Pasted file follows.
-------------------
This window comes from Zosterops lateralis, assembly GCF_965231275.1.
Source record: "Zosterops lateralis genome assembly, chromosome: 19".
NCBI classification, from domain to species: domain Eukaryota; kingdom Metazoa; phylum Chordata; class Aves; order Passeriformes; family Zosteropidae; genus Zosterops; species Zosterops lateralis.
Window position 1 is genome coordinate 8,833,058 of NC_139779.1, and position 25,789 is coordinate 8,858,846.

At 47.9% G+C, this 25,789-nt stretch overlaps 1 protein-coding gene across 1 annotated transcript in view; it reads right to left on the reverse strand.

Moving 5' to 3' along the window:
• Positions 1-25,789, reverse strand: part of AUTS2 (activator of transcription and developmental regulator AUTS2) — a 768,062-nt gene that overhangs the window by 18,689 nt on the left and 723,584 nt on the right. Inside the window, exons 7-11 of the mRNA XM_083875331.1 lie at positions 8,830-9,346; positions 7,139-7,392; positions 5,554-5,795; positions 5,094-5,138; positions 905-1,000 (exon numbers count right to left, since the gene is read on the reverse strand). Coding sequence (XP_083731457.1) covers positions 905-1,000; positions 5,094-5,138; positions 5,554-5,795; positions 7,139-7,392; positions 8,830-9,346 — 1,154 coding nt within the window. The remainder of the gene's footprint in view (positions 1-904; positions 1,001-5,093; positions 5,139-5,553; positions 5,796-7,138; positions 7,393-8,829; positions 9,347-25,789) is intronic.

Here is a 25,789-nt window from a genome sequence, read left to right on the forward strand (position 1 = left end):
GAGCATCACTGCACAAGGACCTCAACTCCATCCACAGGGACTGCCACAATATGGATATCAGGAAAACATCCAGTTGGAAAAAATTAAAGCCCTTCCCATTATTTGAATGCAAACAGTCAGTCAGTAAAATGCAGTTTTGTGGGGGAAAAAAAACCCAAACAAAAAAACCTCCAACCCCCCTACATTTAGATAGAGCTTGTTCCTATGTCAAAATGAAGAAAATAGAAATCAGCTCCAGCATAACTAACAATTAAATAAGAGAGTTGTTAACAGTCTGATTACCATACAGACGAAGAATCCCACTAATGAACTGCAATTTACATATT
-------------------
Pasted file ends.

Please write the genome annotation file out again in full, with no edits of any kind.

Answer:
This window comes from Zosterops lateralis, assembly GCF_965231275.1.
Source record: "Zosterops lateralis genome assembly, chromosome: 19".
NCBI classification, from domain to species: domain Eukaryota; kingdom Metazoa; phylum Chordata; class Aves; order Passeriformes; family Zosteropidae; genus Zosterops; species Zosterops lateralis.
Window position 1 is genome coordinate 8,833,058 of NC_139779.1, and position 25,789 is coordinate 8,858,846.

At 47.9% G+C, this 25,789-nt stretch overlaps 1 protein-coding gene across 1 annotated transcript in view; it reads right to left on the reverse strand.

Moving 5' to 3' along the window:
• Positions 1-25,789, reverse strand: part of AUTS2 (activator of transcription and developmental regulator AUTS2) — a 768,062-nt gene that overhangs the window by 18,689 nt on the left and 723,584 nt on the right. Inside the window, exons 7-11 of the mRNA XM_083875331.1 lie at positions 8,830-9,346; positions 7,139-7,392; positions 5,554-5,795; positions 5,094-5,138; positions 905-1,000 (exon numbers count right to left, since the gene is read on the reverse strand). Coding sequence (XP_083731457.1) covers positions 905-1,000; positions 5,094-5,138; positions 5,554-5,795; positions 7,139-7,392; positions 8,830-9,346 — 1,154 coding nt within the window. The remainder of the gene's footprint in view (positions 1-904; positions 1,001-5,093; positions 5,139-5,553; positions 5,796-7,138; positions 7,393-8,829; positions 9,347-25,789) is intronic.

Here is a 25,789-nt window from a genome sequence, read left to right on the forward strand (position 1 = left end):
GAGCATCACTGCACAAGGACCTCAACTCCATCCACAGGGACTGCCACAATATGGATATCAGGAAAACATCCAGTTGGAAAAAATTAAAGCCCTTCCCATTATTTGAATGCAAACAGTCAGTCAGTAAAATGCAGTTTTGTGGGGGAAAAAAAACCCAAACAAAAAAACCTCCAACCCCCCTACATTTAGATAGAGCTTGTTCCTATGTCAAAATGAAGAAAATAGAAATCAGCTCCAGCATAACTAACAATTAAATAAGAGAGTTGTTAACAGTCTGATTACCATACAGACGAAGAATCCCACTAATGAACTGCAATTTACATATT